Dare to Read

February 28, 2011

Montmorency and the Assassins by Eleanor Updale

Filed under: Books, Reviews — carmenferreiroesteban @ 12:07 pm



Reviewed by Carmen Ferreiro-Esteban


I loved the first book in this series, Thief, Liar, Gentleman? Yes, the story stretches the limits of believability. An urchin with no education is readily accepted as a member of the upper classes in Victorian London. His transformation from callous thief to refined gentleman occurs overnight upon his attending his first opera. Yet, I decided to accept these improbable twists and go along with the story.

But the second book, Montmorency On The Rocks: Doctor, Aristocrat, Murderer?, took a turn for the worst. Instead of developing their personality, here the characters became even shallower. The plot is random, the reasons behind the characters’ actions non-existent or contradictory with their previous behaviors. The female characters even less developed that their male counterparts and that is to say something. There is no hint of any kind of sexuality on any of them, male or female, even though one of the females is a prostitute. And by the way, this is a YA novel, am I the only one to have a problem with that?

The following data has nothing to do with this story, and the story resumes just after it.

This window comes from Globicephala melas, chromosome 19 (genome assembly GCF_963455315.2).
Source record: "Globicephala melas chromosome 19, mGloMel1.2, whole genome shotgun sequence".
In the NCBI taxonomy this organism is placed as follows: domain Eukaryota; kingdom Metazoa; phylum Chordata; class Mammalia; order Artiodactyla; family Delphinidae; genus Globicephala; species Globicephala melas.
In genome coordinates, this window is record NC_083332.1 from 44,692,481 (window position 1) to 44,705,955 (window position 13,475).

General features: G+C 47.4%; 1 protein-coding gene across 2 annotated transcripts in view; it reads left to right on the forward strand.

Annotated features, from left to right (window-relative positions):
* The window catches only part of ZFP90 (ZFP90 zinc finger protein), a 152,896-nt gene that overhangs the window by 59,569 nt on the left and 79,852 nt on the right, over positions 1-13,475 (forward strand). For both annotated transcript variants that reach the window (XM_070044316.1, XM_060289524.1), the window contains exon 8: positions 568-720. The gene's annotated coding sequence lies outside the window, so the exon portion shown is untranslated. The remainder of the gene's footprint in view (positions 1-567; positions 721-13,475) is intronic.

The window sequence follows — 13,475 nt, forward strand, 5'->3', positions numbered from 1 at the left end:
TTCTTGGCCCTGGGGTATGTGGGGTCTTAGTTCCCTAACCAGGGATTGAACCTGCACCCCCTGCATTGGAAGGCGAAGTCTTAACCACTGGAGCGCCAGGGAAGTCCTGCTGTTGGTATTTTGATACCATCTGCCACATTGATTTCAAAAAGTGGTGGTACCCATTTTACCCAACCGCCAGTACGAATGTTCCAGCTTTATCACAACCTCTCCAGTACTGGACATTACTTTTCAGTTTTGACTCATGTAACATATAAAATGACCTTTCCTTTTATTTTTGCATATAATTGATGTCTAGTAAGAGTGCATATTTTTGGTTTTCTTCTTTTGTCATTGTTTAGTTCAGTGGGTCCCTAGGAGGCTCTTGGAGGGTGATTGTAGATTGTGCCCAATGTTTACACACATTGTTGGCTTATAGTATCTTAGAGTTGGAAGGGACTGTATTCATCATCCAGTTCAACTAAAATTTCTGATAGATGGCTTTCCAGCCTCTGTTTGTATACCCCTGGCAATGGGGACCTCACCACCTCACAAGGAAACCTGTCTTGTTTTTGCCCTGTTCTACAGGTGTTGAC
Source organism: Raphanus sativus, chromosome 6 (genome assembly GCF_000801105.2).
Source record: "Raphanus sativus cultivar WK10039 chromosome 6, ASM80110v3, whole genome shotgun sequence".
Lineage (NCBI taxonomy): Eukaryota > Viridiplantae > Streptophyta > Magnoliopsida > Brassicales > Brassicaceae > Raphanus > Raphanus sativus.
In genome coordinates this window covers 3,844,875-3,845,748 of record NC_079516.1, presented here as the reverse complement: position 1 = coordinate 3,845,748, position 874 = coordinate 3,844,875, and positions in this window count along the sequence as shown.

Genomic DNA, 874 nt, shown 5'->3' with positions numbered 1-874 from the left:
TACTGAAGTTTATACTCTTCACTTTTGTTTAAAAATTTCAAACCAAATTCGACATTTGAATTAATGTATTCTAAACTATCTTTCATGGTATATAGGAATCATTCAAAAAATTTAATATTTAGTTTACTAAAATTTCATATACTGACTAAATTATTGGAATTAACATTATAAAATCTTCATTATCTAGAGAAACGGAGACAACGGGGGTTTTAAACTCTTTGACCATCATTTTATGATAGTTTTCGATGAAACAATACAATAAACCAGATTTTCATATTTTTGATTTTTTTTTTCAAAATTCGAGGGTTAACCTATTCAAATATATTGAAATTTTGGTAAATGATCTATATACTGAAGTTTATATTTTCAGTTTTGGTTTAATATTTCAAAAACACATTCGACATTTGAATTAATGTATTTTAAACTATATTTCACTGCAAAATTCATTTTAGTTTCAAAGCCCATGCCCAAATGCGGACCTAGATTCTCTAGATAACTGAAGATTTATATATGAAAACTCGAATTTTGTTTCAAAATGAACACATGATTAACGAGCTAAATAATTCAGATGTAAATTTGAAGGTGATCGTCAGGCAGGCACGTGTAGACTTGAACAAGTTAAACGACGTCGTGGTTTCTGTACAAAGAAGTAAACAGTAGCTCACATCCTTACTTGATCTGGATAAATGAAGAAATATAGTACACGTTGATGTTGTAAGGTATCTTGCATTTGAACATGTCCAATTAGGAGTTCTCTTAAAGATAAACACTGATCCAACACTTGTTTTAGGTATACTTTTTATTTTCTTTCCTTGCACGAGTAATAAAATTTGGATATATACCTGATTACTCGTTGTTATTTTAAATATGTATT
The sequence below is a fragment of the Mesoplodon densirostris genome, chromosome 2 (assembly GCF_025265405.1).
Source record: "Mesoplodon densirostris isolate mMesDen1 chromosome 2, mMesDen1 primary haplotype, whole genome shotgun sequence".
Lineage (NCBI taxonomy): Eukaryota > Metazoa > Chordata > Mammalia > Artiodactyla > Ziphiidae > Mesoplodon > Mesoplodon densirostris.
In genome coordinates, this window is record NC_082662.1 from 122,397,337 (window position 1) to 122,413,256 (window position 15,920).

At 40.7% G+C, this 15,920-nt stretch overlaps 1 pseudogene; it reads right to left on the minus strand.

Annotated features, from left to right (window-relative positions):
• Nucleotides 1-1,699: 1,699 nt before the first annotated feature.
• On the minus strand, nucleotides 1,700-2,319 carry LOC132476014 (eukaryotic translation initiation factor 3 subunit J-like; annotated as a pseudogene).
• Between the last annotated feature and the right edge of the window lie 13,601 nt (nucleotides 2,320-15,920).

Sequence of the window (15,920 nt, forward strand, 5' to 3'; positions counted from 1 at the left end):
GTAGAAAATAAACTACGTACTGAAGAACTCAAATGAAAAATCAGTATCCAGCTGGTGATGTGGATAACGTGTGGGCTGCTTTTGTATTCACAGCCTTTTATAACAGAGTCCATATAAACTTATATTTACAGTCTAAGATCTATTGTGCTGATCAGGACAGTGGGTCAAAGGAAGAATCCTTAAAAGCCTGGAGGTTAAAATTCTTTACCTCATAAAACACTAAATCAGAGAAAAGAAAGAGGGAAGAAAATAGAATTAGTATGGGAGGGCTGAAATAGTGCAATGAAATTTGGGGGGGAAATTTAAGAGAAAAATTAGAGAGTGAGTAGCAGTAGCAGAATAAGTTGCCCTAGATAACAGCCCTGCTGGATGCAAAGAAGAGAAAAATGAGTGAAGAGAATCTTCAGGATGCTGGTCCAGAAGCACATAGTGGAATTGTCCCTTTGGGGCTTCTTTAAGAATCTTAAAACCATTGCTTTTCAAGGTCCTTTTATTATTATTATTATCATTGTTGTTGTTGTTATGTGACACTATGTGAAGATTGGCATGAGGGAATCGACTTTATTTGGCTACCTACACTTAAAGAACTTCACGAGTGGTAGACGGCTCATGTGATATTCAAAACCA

Apparently so. For the protagonists, even the aristocratic lord, accept her easily enough. And then, there is the bomb, at the end of the second book, that the said prostitute is pregnant. As I said, there is no hint of any relationship before, so the reader is left wondering who is the father of the baby.

The reader is not the only one wondering, for during this, the third book, the three male protagonists wonder too whether they are the father of the now 13 year old boy. Which means the mother was the lover of the three men. At least once. Yet, they all get along swimmingly. Really?

Then there is Maggie, the doormat nurse, who does everything for her love interest, without asking anything in return. Her selfishness is irritating. Is this what we want our daughters to become?


Plus the story in this third installment makes even less sense. Aristocrats, anarchists, working classes and the new American industrialists are all clichés and poorly developed. And don’t get me started with the contrivances of the reappearance in America of a secondary character from the first book.

Overall terribly disappointing.


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